Summary Of 'Romeo And Juliet' Written By Shakespeare

“Life is like a game of cards. The hand you are dealt is determinism; the way you play it is free will”- Jawaharlal nehru.

Romeo and Juliet is a tragic play written by Shakespeare, that follows the lives of two star-crossed lovers. Romeo and Juliet is set in Verona, Italy, where there is an ongoing feud between the Capulets and Montagues. Romeo is the son of lord Montague, and he happens to fall deeply in love with Juliet, the daughter of lord capulet. Even though they’re love is pure, they’re families were never going to accept them. Along with this, Romeo kills a capulet and is banished for life, causing Juliet to pursue a dangerous plan to be with Romeo.

However, miscommunication causes both Romeo and Juliet to take their own lives. It is not fate, but rather the imprudent and fraught actions that bring about the demise of Romeo and Juliet.

In the play, Juliet goes through many tragic and unfortunate events, and most of them are caused by her own choices. Juliet wakes from the potion induced sleep and sees Romeo dead next to her. Not wanting to live without him, Juliet says, “Yea, noise? Then I’ll be brief. O happy dagger!/ [Snatches Romeo’s dagger.]/ This is thy sheath; there rust, and let me die./ [She stabs herself and falls.]”(5.3.169). This, however, could have been prevented, for it was Juliet’s choice to end her life. Something that is caused by fate is caused by God’s plan for everyone, including how people die. Juliet’s death is caused by her own free will, not by a natural cause. Furthermore, Romeo’s choices also initiate the tragic events in the play. For example, Romeo is in the city of Mantua, When Balthasar brings the news of Juliet’s death. Romeo, who is devastated, goes to Juliet’s tomb and says, “Here’s to my love! (drinks the poison) o true apothecary, Thy drugs are quick. Thus with a kiss I die”(5.3.19-20). Thinking Juliet is dead, Romeo drinks the poison. It was Romeo’s own choice to drink the poison to be with Juliet in the afterlife. For example, Romeo attends the Capulet party in search of his first love, Rosaline. When Romeo arrives at the capulet party and is starstruck by a beautiful woman (Juliet). Romeo asks the serving-man, Peter, “What lady’s that which doth enrich the hand/ Of yonder knight?”(1.5.39-40)As he says this, Romeo is trying to find his original love, but he ends up falling in love with another woman, Juliet. Romeo allows himself to search for Juliet. Which, is when he sees Juliet in the balcony and professes his love for her. This proves that the events of Shakespeare's play are based upon free will because both Romeo and Juliet allowed themselves to take drastic measures to be with each other.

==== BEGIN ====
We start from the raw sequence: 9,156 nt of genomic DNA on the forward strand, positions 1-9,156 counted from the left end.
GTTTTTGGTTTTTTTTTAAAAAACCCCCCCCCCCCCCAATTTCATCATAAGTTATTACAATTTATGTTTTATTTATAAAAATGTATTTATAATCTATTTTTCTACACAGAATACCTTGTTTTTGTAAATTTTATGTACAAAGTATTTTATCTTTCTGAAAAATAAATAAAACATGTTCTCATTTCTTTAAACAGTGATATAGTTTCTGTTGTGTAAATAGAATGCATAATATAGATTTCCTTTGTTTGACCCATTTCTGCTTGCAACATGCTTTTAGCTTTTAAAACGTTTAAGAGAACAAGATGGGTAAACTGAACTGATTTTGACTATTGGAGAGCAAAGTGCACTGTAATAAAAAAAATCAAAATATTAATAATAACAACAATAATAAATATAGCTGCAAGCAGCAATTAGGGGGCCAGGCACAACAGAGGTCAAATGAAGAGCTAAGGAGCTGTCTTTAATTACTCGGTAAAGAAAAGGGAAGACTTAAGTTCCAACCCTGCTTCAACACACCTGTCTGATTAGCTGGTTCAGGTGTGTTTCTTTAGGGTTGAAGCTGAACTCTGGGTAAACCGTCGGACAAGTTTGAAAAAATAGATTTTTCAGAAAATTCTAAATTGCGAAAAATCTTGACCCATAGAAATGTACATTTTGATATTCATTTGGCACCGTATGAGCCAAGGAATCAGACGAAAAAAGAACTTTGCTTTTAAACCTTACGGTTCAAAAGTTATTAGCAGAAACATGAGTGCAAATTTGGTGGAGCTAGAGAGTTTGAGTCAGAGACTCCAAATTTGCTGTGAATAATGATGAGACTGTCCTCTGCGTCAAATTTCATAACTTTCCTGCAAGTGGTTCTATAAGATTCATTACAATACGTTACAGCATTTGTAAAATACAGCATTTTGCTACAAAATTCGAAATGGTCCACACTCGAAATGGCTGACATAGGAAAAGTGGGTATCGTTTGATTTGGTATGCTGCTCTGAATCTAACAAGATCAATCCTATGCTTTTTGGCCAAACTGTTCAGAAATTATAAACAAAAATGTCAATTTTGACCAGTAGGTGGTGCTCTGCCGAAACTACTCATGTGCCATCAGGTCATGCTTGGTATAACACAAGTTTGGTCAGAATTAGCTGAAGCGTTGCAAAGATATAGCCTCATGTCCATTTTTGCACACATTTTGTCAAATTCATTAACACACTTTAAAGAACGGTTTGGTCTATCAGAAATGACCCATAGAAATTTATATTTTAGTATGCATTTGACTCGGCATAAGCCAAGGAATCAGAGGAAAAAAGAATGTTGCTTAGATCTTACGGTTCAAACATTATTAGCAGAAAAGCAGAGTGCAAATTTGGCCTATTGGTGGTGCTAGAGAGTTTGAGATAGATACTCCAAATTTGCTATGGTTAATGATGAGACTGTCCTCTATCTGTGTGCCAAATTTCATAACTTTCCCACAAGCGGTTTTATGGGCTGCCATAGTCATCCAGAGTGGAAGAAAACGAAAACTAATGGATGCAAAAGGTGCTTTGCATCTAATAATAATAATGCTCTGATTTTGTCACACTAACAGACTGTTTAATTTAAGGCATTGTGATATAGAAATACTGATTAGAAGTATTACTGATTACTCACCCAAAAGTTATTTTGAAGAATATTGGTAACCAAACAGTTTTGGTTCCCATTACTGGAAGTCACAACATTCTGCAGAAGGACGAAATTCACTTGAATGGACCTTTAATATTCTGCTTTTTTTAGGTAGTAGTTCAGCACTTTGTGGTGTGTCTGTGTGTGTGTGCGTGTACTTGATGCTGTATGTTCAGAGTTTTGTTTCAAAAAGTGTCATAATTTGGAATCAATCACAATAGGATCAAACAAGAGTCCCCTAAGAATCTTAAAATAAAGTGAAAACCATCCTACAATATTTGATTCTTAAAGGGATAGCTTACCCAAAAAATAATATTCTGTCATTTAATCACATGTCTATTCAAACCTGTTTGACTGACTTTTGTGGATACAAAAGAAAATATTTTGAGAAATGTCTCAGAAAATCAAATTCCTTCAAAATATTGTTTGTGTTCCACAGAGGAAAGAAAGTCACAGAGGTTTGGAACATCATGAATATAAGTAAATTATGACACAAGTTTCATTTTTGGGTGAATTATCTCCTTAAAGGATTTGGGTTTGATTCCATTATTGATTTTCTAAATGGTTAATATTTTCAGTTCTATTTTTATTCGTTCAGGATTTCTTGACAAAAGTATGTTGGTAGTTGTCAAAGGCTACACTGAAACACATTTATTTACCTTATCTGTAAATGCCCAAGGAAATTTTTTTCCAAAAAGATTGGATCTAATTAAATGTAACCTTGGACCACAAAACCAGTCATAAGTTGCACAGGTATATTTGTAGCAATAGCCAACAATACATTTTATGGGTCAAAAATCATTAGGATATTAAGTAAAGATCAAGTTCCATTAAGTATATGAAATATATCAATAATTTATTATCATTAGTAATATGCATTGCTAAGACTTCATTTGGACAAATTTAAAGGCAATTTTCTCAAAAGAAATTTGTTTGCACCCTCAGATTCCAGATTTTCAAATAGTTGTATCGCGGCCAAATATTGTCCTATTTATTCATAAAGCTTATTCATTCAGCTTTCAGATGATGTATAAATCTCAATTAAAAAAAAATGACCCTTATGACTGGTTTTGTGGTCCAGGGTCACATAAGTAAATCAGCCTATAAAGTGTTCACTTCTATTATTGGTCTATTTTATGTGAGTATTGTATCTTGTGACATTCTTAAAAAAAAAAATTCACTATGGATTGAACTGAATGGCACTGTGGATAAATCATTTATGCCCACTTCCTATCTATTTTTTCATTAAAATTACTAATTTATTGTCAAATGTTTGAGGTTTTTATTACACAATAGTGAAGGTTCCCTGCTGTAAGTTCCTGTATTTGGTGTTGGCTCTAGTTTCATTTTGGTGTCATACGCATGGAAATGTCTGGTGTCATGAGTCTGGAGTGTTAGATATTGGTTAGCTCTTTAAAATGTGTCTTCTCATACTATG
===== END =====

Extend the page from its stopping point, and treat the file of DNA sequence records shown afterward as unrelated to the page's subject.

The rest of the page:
Also, Juliet acts according to her own mind, despite her belief in fate. Juliet knows that a relationship with Romeo is not the wisest choice even though she loves him.

Once Romeo possesses his love for Juliet, she replies “Although I joy in thee, I have no joy of this contract tonight. It is too rash, too unadvised, too sudden. Too like the lightning, which doth cease to be Ere can say “it Lightens”(2.2.116-120). Juliet realizes that she is rushing into the relationship. Not only is the relationship with Romeo a bad choice because they have just met, but it is complicated more by the family feud. Knowing this, Juliet continues to see Romeo and ends up marrying him, willingly. A further example of personal choice would be when Romeo kills Tybalt for revenge. “Now, Tybalt, take the “villain” back again. That late thou gavest me, for Mercutio’s soul. Is but a little way above our heads, Staying for thine to keep him company.”(3.1.121-124).

Romeo makes the impulsive decision to stab and kill Tybalt, not once think about how this might affect him, his family, or even Juliet. Ultimately this results in Romeo getting banished from Verona. Due to this, Juliet follows a plan that eventually causes both of their deaths. This supports the claim that no greater force, such as fate, caused the tragedy of Romeo and Juliet, but rather the rash decisions made by the characters. Another possible interpretation is a greater force known as fate. For instance, when Juliet awakens from the tomb Friar Lawrence says, “ Lady, come from that nest Of death, contagion, and unnatural sleep. A greater power than we can contradict Hath thwarted our intents” (5.3.151-154). Here Friar tells Juliet that a “greater power” or fate has ruined the course of their plan because Romeo’s death was already destined.

However, the majority of the text evidence points to the personal choices of characters. When Friar Lawrence walks in to see both Paris and Romeo lying soullessly on the ground, he says it is “Lamentable Chance' (5.3.151). He is stating that it was out of his control that the two had passed away, yet Friar was the one that caused this miscommunication, which lead to their deaths. He says that an uncontrollable power, fate, ruined their plan. When matter of fact, Friar was the one that didn't try harder to get the message to Romeo. Friar simply doesn't assume any liability whatsoever for his actions and rather chooses to blame fate.

In conclusion, both Romeo and Juliet make choices that lead to their lives being cut short, which could have prevented. Juliet chose to end her life, and Romeo chose to attend the Capulet party and later kills himself. Suicide is a decision, not fate. The tragedy of Romeo and Juliet is caused by the free will of two “star-crossed lovers”.

07 September 2020
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